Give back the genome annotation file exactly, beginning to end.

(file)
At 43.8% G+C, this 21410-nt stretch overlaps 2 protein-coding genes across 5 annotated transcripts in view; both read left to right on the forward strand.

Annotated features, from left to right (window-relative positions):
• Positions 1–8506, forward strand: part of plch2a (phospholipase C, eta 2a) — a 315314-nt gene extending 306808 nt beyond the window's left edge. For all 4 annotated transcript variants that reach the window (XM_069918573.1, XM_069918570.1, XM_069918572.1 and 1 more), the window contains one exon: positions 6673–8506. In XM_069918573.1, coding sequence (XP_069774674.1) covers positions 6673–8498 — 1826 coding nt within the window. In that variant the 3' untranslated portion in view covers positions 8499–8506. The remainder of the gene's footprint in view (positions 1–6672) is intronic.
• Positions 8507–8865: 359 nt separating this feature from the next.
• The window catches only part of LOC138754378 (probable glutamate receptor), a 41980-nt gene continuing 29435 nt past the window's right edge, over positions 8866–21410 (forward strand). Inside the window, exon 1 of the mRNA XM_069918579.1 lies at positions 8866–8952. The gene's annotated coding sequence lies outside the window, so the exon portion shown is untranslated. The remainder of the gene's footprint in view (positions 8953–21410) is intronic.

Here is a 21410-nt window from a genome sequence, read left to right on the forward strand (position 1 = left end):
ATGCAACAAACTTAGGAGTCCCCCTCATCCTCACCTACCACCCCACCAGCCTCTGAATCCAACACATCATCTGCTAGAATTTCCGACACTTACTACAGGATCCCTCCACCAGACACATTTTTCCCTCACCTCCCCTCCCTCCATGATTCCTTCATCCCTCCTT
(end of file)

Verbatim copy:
At 43.8% G+C, this 21410-nt stretch overlaps 2 protein-coding genes across 5 annotated transcripts in view; both read left to right on the forward strand.

Annotated features, from left to right (window-relative positions):
• Positions 1–8506, forward strand: part of plch2a (phospholipase C, eta 2a) — a 315314-nt gene extending 306808 nt beyond the window's left edge. For all 4 annotated transcript variants that reach the window (XM_069918573.1, XM_069918570.1, XM_069918572.1 and 1 more), the window contains one exon: positions 6673–8506. In XM_069918573.1, coding sequence (XP_069774674.1) covers positions 6673–8498 — 1826 coding nt within the window. In that variant the 3' untranslated portion in view covers positions 8499–8506. The remainder of the gene's footprint in view (positions 1–6672) is intronic.
• Positions 8507–8865: 359 nt separating this feature from the next.
• The window catches only part of LOC138754378 (probable glutamate receptor), a 41980-nt gene continuing 29435 nt past the window's right edge, over positions 8866–21410 (forward strand). Inside the window, exon 1 of the mRNA XM_069918579.1 lies at positions 8866–8952. The gene's annotated coding sequence lies outside the window, so the exon portion shown is untranslated. The remainder of the gene's footprint in view (positions 8953–21410) is intronic.

Here is a 21410-nt window from a genome sequence, read left to right on the forward strand (position 1 = left end):
ATGCAACAAACTTAGGAGTCCCCCTCATCCTCACCTACCACCCCACCAGCCTCTGAATCCAACACATCATCTGCTAGAATTTCCGACACTTACTACAGGATCCCTCCACCAGACACATTTTTCCCTCACCTCCCCTCCCTCCATGATTCCTTCATCCCTCCTT